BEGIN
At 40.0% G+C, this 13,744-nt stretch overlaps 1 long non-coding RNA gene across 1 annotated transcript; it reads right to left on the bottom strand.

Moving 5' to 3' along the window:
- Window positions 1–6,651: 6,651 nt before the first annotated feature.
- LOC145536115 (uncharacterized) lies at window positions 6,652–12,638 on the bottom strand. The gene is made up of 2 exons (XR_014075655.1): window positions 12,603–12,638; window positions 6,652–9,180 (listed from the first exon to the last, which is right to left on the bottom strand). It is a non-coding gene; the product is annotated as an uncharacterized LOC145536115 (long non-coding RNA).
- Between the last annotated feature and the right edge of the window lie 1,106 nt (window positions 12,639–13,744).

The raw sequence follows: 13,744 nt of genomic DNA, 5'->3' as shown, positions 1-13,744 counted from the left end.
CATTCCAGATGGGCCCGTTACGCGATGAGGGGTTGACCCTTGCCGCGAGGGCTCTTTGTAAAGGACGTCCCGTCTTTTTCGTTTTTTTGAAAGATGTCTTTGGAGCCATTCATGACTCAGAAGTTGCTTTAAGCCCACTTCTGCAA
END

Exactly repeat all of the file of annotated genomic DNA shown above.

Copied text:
At 40.0% G+C, this 13,744-nt stretch overlaps 1 long non-coding RNA gene across 1 annotated transcript; it reads right to left on the bottom strand.

Moving 5' to 3' along the window:
- Window positions 1–6,651: 6,651 nt before the first annotated feature.
- LOC145536115 (uncharacterized) lies at window positions 6,652–12,638 on the bottom strand. The gene is made up of 2 exons (XR_014075655.1): window positions 12,603–12,638; window positions 6,652–9,180 (listed from the first exon to the last, which is right to left on the bottom strand). It is a non-coding gene; the product is annotated as an uncharacterized LOC145536115 (long non-coding RNA).
- Between the last annotated feature and the right edge of the window lie 1,106 nt (window positions 12,639–13,744).

The raw sequence follows: 13,744 nt of genomic DNA, 5'->3' as shown, positions 1-13,744 counted from the left end.
CATTCCAGATGGGCCCGTTACGCGATGAGGGGTTGACCCTTGCCGCGAGGGCTCTTTGTAAAGGACGTCCCGTCTTTTTCGTTTTTTTGAAAGATGTCTTTGGAGCCATTCATGACTCAGAAGTTGCTTTAAGCCCACTTCTGCAA